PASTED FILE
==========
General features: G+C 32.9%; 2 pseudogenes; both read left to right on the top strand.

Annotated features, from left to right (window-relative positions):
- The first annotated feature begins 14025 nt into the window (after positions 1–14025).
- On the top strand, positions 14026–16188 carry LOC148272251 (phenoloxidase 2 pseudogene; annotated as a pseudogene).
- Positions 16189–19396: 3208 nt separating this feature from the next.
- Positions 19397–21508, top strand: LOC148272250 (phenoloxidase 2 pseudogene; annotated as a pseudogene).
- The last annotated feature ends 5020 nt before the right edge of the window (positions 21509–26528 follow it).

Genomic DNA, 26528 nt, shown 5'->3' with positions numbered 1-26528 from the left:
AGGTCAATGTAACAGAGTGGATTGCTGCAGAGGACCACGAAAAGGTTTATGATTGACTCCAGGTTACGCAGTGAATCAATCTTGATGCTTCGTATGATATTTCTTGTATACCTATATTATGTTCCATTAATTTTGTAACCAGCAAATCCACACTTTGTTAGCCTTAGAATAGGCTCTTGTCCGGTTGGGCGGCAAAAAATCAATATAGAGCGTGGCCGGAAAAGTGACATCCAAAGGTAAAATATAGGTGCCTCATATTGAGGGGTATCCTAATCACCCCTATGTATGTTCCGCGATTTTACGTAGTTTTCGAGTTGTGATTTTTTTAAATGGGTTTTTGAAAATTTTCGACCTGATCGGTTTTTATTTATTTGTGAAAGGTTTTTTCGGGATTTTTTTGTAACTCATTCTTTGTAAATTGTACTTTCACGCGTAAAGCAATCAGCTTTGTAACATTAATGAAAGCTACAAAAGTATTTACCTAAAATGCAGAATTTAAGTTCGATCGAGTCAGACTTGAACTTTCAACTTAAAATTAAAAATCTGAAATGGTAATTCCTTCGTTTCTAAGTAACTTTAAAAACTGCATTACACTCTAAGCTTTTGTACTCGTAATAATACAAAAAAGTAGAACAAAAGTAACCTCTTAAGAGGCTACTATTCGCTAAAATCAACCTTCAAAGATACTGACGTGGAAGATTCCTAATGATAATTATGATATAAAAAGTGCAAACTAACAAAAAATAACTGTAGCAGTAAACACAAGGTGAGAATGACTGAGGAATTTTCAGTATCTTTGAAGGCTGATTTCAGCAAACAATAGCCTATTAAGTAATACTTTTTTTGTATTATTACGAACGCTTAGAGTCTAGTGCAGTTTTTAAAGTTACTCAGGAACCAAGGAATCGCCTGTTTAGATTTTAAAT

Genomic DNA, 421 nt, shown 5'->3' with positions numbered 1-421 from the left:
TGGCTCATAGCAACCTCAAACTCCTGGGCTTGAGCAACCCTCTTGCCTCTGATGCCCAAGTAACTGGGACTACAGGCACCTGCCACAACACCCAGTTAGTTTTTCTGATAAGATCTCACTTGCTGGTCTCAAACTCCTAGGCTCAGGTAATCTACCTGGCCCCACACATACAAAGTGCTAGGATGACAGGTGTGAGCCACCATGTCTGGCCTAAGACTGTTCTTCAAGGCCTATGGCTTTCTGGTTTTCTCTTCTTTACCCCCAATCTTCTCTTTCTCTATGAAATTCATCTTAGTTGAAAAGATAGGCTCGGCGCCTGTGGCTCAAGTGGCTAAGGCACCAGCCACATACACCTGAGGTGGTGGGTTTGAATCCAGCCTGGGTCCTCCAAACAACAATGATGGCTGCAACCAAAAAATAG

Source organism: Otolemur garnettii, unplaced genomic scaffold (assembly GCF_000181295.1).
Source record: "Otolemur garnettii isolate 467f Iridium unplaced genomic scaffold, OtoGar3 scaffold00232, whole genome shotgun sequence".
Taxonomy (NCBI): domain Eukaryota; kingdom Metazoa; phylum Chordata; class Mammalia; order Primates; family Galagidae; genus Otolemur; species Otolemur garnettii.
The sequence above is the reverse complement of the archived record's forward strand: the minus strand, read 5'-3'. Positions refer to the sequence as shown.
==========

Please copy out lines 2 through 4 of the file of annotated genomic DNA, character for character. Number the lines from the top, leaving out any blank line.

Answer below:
Annotated features, from left to right (window-relative positions):
- The first annotated feature begins 14025 nt into the window (after positions 1–14025).
- On the top strand, positions 14026–16188 carry LOC148272251 (phenoloxidase 2 pseudogene; annotated as a pseudogene).